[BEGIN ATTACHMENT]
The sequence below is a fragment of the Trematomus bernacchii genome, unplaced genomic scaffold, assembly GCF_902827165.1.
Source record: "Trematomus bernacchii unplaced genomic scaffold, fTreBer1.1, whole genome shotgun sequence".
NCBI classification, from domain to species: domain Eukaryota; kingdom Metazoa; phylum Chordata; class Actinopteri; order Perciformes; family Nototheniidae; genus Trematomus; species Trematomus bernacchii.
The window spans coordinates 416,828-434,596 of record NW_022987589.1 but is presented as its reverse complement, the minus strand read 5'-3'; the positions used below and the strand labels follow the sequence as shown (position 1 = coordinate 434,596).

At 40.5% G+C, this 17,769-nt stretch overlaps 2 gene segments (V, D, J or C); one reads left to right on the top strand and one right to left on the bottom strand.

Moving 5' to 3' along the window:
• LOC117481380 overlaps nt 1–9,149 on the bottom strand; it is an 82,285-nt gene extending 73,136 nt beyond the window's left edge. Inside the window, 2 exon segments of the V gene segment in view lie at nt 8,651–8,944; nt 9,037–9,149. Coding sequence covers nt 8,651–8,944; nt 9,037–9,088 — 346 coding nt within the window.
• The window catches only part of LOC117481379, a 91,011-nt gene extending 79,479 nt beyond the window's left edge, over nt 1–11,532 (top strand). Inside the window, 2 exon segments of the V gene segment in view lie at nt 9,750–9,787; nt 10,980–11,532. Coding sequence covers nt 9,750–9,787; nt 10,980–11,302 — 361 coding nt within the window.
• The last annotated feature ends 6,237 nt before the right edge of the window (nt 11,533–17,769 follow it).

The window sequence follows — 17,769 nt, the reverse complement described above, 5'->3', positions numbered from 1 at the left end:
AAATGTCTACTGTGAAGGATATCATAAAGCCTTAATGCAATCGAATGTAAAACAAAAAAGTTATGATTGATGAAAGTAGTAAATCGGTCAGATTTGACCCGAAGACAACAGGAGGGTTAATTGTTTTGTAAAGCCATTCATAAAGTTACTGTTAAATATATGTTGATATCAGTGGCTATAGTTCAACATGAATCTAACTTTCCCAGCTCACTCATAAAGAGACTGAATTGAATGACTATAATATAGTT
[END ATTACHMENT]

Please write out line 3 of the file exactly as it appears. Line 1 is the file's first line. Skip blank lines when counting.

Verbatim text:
NCBI classification, from domain to species: domain Eukaryota; kingdom Metazoa; phylum Chordata; class Actinopteri; order Perciformes; family Nototheniidae; genus Trematomus; species Trematomus bernacchii.